Mar 23, 2011

Query Joseph and the Magical Pathways

Its Joseph Wendt’s first day as a teenager and life just got infinitely more complicated. Joseph would like to think he is still that guy who doesn’t believe in magic, dragons, or wizards. He was that guy before a shadow figure attacked him, before a wizard saved him, and before he discovered a one thousand year old prophesy which points to him as the one destined to save a magical world Joseph has never even heard of.

If you ask Joseph, however, the prophesy has named the wrong man. Forget the fact that being brave is not one of Joseph’s characteristics, or that words have a funny way of fighting him; Joseph isn’t magical, never has been, not a day in his life. He is certainly not the type of boy you would expect to be chosen to save the world or save, well, anything. But all of that is about to change.

Joseph is thrust into a world where things are never what they seem. Wizards are the norm and fairies are evil. Luckily, Juliana, a wizard-in-training with a fierce competitive streak, is up for the challenge of getting one befuddled teenage boy ready for the fight of his life.

With a few lessons, and one very interesting game night where things only went mildly wrong (Joseph really hadn’t meant to levitate Juliana’s family, that was definitely his wand’s fault), Joseph almost believes, that maybe, just maybe...nah.

But doubt shuffling around Joseph’s rambling mind is the least of his worries. With magic, the line between the truth and a lie are quickly blurred and betrayal is an easily accomplished task. Joseph must face the facts. His new friends may not be what they seem. And time is running out.

Joseph and the Magical Pathways is a complete young adult fantasy novel at 65,000 words. Thank you for your time.

5 comments:

Anonymous Author said...

This looks really good.

A few comments. This is probably middle grade, not YA. I'm basing that on the character's age and the subject matter.

(Do not despair. My agent said to me the other day, "YA's getting overcrowded, but there's still room in middle grade.")

You spend too much of the query (two paragraphs) dealing with Joseph's disbelief. Of course, this always has to be dealt with when the MC encounters magic for the first time, but since the reader has already suspended disbelief, it can be frustrating if the characters spend too much time refusing to. Frustrating in a book, frustrating in a query.

The last sentence in the first paragraph is particularly unwieldy. I'd try to compress those first two graphs a lot... the stuff that comes after is more interesting.

Anonymous Author said...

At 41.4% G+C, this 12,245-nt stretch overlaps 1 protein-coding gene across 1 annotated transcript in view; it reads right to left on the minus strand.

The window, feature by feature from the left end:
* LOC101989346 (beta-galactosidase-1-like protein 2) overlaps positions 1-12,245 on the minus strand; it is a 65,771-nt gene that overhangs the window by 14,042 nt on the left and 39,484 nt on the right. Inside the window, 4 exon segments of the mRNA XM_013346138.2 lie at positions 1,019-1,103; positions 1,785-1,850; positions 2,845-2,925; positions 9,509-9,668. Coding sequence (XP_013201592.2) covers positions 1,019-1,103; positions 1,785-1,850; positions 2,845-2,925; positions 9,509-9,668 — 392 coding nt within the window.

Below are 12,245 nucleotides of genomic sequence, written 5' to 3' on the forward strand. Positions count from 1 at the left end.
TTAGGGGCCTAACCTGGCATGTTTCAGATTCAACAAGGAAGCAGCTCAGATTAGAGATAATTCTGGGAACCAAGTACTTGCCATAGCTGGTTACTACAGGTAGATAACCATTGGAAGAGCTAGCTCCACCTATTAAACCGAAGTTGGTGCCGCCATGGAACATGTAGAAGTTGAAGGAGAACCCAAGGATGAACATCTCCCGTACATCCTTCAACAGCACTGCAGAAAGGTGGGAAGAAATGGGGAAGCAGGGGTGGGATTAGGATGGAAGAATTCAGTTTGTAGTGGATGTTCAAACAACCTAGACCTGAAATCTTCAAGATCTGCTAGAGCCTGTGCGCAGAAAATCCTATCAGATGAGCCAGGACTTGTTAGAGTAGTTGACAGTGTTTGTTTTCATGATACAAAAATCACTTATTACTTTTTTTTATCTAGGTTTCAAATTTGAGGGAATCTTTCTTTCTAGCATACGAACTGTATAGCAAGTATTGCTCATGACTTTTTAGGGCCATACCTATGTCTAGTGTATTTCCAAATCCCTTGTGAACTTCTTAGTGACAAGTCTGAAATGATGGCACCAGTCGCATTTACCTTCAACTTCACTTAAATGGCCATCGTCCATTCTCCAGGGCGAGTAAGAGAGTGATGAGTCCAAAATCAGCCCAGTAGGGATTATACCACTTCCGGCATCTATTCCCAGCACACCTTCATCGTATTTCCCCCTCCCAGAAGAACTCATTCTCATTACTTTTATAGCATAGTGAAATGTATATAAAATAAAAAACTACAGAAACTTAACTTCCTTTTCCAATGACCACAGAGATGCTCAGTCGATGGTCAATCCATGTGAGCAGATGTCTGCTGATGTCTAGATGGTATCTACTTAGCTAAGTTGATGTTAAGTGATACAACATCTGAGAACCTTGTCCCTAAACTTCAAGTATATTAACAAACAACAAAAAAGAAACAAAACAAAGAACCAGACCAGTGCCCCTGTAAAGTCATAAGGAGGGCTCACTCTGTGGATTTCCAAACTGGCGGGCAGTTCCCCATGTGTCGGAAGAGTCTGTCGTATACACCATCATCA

Oh, also "things are never what they seem" is a bit of a cliche-- can you think of something more interesting to say about the world?

yankinfrance said...

I think this is a good start, but it's just that, a start. It's much too wordy -- I bet you could cut out half the words (especially following Anon Author's suggestions), and the query will be tighter and much more lively.

There's a problem with tenses here and there -- keep it all in the present tense. And it's "it's" not "its". You'd probably lose a good number of agents with the very first word!

Otherwise, the first sentence if pretty good.

Also beware of things like "would like to think he is still the guy who doesn't" instead of going at it more directly.

Instead of dealing first with his disbelief, try getting right to the action -- the attack by the shadow figure, the wizard saving him, the prophesy.

That way, you've set up the "If you ask Joseph, however" line.

I think you've got the bones of a good query in here, it just needs to hit the gym.

Caroline said...

Thank you both so much for the feedback! I am definitely excited about making changes and making this a stronger query. Your suggestions have been so helpful!

Mark said...

Looks like a good story here.

A few comments:

1- in 2nd paragraph the teenager refers to himself as "wrong man"- this sticks out because he is noted both as a teenager (I would assume 13) and a boy, elsewhere.

2- "time is running out" sounds like a cliche, unless you can tell us more about why this is an issue- the idea of time running out builds suspense, but for it not to be a a cliche, you should tie it to something particular, for example "His new friends may not be what they seem, and time is running out before...(he loses his magical power, a war lord attacks his family, etc, etc).

Hope some of this helps, good luck with your query and book!